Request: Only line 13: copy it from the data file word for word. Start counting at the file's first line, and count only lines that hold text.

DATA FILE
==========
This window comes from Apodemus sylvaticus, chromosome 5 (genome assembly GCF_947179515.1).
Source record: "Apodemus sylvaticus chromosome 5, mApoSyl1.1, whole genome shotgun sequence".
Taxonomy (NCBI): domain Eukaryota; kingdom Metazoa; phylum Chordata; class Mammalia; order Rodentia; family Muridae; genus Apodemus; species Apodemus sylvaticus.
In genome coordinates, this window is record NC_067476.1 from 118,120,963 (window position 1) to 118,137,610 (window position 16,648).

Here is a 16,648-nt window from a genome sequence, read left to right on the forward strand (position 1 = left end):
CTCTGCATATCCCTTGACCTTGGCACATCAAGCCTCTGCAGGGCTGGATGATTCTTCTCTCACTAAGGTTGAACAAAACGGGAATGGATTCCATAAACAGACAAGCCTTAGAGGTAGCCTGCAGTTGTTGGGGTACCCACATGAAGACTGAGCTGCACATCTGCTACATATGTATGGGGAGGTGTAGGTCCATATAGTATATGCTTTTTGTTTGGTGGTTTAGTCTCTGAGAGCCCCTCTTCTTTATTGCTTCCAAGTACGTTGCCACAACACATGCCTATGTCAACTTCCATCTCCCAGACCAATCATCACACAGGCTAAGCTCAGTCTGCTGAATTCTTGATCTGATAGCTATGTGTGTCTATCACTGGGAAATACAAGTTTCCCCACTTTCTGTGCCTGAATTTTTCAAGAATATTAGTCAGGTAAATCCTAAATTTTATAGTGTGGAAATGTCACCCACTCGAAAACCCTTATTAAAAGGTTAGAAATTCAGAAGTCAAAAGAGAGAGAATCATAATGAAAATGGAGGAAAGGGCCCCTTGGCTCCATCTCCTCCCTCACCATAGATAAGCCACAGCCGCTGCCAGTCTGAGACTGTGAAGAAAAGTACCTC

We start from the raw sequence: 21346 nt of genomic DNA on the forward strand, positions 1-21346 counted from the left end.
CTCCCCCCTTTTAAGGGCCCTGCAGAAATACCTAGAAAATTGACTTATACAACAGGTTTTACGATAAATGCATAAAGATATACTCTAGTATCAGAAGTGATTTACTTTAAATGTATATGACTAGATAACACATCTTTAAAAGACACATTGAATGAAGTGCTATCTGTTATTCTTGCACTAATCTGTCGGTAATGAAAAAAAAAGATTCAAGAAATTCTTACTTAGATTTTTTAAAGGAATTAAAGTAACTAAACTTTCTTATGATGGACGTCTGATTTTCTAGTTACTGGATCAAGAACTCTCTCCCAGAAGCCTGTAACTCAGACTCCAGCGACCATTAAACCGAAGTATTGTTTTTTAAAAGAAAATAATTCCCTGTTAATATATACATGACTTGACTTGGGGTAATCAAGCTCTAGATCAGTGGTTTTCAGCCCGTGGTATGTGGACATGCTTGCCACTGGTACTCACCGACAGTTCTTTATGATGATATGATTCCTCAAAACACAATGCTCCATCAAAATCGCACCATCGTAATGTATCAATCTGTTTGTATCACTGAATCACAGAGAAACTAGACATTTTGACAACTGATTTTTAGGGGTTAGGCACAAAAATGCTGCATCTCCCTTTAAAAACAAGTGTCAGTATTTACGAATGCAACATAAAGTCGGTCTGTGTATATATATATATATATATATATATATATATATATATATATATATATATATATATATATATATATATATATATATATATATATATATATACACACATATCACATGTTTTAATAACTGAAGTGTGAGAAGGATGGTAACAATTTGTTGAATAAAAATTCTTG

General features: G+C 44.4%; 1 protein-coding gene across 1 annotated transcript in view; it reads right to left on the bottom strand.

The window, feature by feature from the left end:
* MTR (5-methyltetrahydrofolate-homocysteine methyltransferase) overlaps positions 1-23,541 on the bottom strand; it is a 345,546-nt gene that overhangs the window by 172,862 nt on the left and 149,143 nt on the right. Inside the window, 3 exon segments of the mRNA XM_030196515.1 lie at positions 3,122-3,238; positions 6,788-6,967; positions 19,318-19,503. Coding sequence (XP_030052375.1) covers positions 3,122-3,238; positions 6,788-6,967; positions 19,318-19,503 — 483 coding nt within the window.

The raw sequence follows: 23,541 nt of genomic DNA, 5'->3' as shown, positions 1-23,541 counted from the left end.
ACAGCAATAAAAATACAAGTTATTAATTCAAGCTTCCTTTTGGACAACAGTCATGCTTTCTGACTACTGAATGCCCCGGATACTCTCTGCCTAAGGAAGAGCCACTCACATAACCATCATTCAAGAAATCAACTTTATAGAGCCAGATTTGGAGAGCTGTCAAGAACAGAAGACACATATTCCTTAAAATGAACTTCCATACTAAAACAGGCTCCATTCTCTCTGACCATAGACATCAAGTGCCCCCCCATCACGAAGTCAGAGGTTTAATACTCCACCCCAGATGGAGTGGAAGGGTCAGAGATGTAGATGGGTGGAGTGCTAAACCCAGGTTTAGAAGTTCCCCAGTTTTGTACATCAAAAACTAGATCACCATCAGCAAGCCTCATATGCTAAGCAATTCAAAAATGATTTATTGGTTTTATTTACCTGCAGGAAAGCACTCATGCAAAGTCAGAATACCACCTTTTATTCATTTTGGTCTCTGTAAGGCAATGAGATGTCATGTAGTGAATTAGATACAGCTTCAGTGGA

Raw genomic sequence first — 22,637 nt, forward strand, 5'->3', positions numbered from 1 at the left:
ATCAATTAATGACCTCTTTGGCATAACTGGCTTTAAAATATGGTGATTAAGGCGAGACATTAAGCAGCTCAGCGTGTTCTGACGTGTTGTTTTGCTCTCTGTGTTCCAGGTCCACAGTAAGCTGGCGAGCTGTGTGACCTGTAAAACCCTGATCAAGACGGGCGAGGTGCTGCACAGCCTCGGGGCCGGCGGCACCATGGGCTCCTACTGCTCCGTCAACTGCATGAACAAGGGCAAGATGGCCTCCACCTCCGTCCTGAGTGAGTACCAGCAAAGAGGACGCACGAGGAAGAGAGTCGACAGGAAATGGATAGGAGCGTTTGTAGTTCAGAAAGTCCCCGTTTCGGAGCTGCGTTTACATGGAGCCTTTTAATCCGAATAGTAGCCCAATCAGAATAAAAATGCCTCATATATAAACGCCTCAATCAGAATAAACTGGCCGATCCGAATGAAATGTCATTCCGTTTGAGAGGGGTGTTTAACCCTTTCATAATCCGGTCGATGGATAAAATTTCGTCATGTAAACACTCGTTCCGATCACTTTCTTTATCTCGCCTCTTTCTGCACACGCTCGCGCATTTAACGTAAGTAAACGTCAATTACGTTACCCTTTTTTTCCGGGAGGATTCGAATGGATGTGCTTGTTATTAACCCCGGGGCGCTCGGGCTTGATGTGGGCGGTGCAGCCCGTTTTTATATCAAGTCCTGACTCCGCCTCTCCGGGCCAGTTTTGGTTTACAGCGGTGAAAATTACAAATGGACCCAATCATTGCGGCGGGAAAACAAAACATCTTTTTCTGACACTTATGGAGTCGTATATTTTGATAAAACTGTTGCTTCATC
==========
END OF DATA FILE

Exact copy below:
ACAGCAATAAAAATACAAGTTATTAATTCAAGCTTCCTTTTGGACAACAGTCATGCTTTCTGACTACTGAATGCCCCGGATACTCTCTGCCTAAGGAAGAGCCACTCACATAACCATCATTCAAGAAATCAACTTTATAGAGCCAGATTTGGAGAGCTGTCAAGAACAGAAGACACATATTCCTTAAAATGAACTTCCATACTAAAACAGGCTCCATTCTCTCTGACCATAGACATCAAGTGCCCCCCCATCACGAAGTCAGAGGTTTAATACTCCACCCCAGATGGAGTGGAAGGGTCAGAGATGTAGATGGGTGGAGTGCTAAACCCAGGTTTAGAAGTTCCCCAGTTTTGTACATCAAAAACTAGATCACCATCAGCAAGCCTCATATGCTAAGCAATTCAAAAATGATTTATTGGTTTTATTTACCTGCAGGAAAGCACTCATGCAAAGTCAGAATACCACCTTTTATTCATTTTGGTCTCTGTAAGGCAATGAGATGTCATGTAGTGAATTAGATACAGCTTCAGTGGA